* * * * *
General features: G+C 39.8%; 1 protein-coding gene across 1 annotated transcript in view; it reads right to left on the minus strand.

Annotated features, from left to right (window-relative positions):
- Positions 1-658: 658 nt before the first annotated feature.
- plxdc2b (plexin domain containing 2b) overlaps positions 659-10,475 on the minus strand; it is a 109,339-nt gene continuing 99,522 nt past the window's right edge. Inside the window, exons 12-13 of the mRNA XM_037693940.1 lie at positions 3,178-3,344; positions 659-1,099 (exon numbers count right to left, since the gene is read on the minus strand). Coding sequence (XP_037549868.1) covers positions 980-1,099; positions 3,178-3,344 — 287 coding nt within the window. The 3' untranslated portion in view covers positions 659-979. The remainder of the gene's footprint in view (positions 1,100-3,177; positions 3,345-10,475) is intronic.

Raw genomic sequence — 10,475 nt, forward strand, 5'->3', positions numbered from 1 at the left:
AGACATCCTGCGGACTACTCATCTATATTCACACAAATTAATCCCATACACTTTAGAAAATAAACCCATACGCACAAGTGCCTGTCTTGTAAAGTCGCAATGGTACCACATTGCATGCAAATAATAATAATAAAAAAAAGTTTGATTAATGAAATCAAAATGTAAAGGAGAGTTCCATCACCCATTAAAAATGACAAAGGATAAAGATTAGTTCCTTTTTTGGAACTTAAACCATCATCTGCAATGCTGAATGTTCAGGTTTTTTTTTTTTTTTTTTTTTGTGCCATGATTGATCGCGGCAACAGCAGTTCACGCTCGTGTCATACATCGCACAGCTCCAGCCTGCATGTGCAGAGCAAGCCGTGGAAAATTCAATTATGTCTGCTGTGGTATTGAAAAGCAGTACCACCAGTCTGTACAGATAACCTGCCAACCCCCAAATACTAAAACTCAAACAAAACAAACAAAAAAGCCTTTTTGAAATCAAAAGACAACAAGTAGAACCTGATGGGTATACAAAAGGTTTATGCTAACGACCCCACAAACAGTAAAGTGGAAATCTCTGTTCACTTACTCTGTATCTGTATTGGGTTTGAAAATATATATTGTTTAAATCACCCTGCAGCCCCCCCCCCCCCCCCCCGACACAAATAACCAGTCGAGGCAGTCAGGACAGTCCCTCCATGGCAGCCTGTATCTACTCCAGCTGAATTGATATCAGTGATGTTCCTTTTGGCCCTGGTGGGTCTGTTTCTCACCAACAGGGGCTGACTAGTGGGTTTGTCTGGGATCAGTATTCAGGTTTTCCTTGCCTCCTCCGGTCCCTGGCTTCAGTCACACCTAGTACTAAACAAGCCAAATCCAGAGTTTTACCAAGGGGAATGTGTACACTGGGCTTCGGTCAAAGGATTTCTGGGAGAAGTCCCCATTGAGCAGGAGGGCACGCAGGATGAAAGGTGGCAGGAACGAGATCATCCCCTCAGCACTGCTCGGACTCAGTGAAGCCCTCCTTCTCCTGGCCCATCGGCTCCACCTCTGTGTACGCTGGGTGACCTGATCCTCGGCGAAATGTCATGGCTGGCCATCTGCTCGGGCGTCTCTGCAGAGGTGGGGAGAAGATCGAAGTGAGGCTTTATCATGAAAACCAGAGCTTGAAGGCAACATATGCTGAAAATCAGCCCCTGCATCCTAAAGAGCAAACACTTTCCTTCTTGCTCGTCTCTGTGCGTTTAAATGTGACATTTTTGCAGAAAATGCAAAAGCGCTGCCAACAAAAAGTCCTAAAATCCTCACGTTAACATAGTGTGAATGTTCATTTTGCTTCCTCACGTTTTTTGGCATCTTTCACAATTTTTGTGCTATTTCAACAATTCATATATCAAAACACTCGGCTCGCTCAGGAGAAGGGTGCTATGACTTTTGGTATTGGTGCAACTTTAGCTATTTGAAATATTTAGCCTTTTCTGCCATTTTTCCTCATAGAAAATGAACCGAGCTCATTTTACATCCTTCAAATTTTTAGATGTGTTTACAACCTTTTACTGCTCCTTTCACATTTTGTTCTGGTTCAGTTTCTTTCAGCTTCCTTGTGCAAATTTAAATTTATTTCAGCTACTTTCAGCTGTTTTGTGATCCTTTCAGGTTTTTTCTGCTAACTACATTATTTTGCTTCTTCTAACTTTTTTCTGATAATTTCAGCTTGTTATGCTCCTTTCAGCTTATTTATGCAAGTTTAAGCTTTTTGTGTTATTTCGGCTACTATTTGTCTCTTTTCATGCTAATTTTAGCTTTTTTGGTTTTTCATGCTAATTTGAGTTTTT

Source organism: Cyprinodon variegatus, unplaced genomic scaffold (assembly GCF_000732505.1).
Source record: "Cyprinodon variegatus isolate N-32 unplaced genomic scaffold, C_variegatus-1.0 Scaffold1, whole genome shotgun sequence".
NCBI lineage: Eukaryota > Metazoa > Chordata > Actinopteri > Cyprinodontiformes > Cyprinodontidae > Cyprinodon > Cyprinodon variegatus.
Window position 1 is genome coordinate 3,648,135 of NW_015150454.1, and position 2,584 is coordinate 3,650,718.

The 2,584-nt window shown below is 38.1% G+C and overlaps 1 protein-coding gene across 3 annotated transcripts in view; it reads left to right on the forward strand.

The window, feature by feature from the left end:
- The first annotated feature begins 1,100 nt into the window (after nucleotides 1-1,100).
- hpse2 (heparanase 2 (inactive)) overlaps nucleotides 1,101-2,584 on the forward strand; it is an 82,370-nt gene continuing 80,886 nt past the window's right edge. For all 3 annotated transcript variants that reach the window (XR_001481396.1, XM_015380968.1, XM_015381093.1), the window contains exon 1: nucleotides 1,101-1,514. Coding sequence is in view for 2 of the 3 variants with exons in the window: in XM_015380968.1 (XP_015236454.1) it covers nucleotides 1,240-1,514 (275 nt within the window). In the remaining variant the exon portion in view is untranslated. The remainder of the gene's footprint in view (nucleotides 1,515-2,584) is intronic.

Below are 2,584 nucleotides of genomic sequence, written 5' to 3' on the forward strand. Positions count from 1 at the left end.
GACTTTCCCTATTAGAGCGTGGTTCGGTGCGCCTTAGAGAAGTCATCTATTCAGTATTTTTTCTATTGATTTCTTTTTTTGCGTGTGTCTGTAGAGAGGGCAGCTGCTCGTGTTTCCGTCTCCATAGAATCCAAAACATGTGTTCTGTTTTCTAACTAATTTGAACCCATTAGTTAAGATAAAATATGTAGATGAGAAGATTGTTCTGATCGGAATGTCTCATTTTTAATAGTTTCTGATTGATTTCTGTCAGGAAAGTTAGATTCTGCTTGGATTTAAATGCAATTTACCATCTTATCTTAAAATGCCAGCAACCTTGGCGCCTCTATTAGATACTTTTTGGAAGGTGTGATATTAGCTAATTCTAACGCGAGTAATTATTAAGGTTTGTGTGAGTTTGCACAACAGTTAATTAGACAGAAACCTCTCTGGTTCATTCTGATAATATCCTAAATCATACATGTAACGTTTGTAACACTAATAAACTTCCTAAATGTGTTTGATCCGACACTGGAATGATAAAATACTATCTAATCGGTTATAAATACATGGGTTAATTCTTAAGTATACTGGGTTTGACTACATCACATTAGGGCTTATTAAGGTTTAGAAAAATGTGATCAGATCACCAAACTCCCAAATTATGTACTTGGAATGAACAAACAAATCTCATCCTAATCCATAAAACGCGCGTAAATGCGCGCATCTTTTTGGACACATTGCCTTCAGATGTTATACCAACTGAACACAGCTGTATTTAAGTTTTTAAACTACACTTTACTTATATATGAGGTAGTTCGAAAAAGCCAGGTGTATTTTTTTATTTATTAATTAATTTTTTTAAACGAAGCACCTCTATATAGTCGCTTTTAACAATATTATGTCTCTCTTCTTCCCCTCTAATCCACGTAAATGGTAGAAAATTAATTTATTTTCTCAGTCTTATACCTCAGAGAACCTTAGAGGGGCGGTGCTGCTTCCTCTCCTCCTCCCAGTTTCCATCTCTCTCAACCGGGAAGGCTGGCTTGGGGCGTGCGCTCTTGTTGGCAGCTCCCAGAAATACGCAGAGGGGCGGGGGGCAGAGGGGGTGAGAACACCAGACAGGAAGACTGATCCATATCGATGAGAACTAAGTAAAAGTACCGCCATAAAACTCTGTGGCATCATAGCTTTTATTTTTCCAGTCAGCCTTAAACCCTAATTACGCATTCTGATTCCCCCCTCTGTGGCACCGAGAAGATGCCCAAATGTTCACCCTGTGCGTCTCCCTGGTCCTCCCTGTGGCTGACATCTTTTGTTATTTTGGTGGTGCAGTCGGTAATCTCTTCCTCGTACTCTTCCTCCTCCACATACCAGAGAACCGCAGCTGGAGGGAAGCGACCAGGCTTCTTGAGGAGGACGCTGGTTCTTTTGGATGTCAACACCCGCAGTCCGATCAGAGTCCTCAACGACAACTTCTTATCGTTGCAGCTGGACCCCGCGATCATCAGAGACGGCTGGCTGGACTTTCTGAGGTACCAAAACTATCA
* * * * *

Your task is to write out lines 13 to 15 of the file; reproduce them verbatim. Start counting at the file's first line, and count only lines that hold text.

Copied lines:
- The first annotated feature begins 1,100 nt into the window (after nucleotides 1-1,100).
- hpse2 (heparanase 2 (inactive)) overlaps nucleotides 1,101-2,584 on the forward strand; it is an 82,370-nt gene continuing 80,886 nt past the window's right edge. For all 3 annotated transcript variants that reach the window (XR_001481396.1, XM_015380968.1, XM_015381093.1), the window contains exon 1: nucleotides 1,101-1,514. Coding sequence is in view for 2 of the 3 variants with exons in the window: in XM_015380968.1 (XP_015236454.1) it covers nucleotides 1,240-1,514 (275 nt within the window). In the remaining variant the exon portion in view is untranslated. The remainder of the gene's footprint in view (nucleotides 1,515-2,584) is intronic.

Below are 2,584 nucleotides of genomic sequence, written 5' to 3' on the forward strand. Positions count from 1 at the left end.